A year ago, Nahai described this as acting on behalf of the "greater good." The wording was unfortunate, echoing as it did the same utilitarian principle -- the greatest good for the greatest number -- Franklin D. Roosevelt used to justify the Owens Valley water deal. Desert residents seized on it. "Whose 'greater good' are we talking about?" gripes April Sall, who manages two preserves in the Mojave for The Wildlands Conservancy. "What about the greater good of future generations who won't have this land to enjoy?"

Jun 06, 2008 02:40 PM

Excellent article. The Sunrise Powerlink really is a sham geared to bring power from polluting power plants in Mexicali northward. While it's being advertised as providing power for San Diego, the ultimate goal is to go all the way to the Los Angeles market. Fortunately, there's a great alternative plan for San Diego that reduces the metro area's energy-related carbon footprint by 50%, without destructive transmission lines. It's called San Diego Smart Energy 2020 (www.sdsmartenergy.org), and it could be used as a blueprint for other cities with plenty of sun.

As for Green Path North, it just seems obvious it should go right along Interstate 10. Hesperia is far out of the way of any route from Imperial Valley to Los Angeles.

Jun 14, 2008 11:42 PM

Thanks for the lengthy article on the Green project to bring in geothermal to the LA power grid. You mentioned the 'other' project briefly, the Powerlink in San Diego (David Hogan was quoted), but this project has a lot of grass roots opposition, and the CPUC will issue a final ruling later this summer/early fall. The cost benefit analysis keeps being revised lower, and lower, and the power source for these massive transmission lines Sempra Energy (San Diego Gas & Electric) wants to string through Anza Borrego Desert State Park (can you believe that?!) and scenic, tourism-dependent rural San Diego County "Backcountry" towns is purported to included dirty coal plants in Mexicali, Baja California. See the feature article in the San Diego Reader on the Powerlink about two weeks ago. HCN, it'd be great if you'd task a reporter to cover the Powerlink issue, especially as the CPUC gets ready for its ruling.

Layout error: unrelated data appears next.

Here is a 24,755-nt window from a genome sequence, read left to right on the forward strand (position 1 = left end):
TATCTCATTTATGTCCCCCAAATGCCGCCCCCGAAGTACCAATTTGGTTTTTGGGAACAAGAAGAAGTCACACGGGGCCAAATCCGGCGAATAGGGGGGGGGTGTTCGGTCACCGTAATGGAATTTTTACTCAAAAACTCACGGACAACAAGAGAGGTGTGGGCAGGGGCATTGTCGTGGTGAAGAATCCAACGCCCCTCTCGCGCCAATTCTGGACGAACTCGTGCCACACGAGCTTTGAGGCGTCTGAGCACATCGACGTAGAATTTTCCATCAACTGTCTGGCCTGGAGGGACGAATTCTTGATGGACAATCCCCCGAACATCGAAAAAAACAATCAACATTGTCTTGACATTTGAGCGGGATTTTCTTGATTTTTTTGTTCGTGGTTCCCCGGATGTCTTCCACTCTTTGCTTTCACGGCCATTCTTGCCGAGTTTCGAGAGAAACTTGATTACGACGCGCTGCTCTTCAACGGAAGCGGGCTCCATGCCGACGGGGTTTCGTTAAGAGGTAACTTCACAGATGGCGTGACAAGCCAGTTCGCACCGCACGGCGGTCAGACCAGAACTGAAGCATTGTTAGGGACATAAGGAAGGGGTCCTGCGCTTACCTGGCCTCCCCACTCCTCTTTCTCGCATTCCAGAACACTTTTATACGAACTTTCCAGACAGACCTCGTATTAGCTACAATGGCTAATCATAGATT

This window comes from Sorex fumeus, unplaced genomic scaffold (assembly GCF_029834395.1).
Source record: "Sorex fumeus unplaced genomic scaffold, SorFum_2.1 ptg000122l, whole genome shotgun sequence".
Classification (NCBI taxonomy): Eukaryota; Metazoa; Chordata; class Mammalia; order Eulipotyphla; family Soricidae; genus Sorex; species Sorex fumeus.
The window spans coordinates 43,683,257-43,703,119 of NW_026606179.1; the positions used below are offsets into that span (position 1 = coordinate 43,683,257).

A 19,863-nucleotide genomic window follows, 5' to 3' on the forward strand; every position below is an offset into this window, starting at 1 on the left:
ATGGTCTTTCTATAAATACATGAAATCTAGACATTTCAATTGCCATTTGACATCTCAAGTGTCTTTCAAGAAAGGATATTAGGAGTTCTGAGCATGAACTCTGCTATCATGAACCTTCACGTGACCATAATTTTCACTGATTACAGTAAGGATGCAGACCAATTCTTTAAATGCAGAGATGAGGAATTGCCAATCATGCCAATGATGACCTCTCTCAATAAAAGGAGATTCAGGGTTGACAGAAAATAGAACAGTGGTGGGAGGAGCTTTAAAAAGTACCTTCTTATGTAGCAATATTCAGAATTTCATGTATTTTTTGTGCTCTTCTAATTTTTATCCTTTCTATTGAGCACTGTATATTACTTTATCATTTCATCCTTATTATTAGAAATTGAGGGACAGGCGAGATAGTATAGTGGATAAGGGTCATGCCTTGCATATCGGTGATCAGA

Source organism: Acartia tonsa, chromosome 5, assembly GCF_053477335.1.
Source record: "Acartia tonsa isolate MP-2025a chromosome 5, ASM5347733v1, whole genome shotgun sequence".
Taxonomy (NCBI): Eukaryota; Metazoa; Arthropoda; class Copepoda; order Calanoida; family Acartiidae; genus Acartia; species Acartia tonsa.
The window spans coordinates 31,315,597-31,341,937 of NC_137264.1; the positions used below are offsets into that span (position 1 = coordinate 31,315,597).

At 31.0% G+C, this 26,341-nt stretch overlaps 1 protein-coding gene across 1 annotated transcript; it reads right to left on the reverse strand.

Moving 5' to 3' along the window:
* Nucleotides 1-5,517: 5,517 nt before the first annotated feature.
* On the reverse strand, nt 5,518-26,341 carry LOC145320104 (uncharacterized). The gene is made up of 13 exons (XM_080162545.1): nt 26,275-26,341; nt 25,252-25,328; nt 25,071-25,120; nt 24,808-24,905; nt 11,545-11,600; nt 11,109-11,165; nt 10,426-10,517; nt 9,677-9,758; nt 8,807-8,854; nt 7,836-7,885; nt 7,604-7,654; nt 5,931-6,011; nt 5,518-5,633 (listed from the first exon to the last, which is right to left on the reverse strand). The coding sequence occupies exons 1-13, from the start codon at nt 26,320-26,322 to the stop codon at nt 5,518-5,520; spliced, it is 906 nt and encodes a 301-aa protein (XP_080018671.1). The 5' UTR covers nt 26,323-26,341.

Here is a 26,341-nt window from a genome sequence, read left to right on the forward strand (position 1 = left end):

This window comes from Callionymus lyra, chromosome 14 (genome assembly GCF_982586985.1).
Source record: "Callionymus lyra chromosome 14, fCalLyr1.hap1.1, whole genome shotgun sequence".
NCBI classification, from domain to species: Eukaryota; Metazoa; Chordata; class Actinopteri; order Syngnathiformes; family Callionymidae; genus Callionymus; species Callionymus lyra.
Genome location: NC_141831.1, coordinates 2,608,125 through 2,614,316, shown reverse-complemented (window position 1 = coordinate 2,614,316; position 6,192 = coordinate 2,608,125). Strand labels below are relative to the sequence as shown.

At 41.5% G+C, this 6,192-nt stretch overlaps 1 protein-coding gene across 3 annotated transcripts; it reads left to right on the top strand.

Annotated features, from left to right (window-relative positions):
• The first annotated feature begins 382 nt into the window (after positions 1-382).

Concerned San Diego residents 



Jun 18, 2008 11:31 AM

What a great article on the Green path projects. I would like to express my thanks to April Sall, Donna Thomas and the C.D.C and everyone who has supported the fight to save our (everyone not just desert residents) desert. Because this land is to be for all of us, for the visitors that haven't seen this desert beauty, for generation to come, it needs to be here for all to see! For if we really care about this earth then we will find a way to live on this plant without the destruction of it. I believe that our decision makers (althought they would never admit to it) are all about, $$$$, power and greed. People we are in a  self-destruction mode! If every one of us doesn't make a change,(REALLL Soon!) a change to love one another and this plant that we call home. Then we all can just kiss this big green and blue plant Good-Bye, forever! So here is my 2 cents to all the higher-ups who make the decisions for the people of earth. Do the right thing for the people, the earth, your families, forget about if you'll be elected next year or if this group or that group donated a bunch of $ to your cause, forget about the $$$$ because what good is that $ going to do you when there is no more you?...............................and me!!!!!!!!!!        From: S.O.D sign designer, supporter of the Stop Green Path North project and proud onwer of a piece of this earth, Laura Harris/Robert Salyers 

reid walters
reid walters
Sep 23, 2008 05:56 AM
I will now resubscribe to the HCN. Anza-borrego and the powerlink, to me, are the most pressing issues in the desert Southwest. This desert must be preserved.
Reid Walters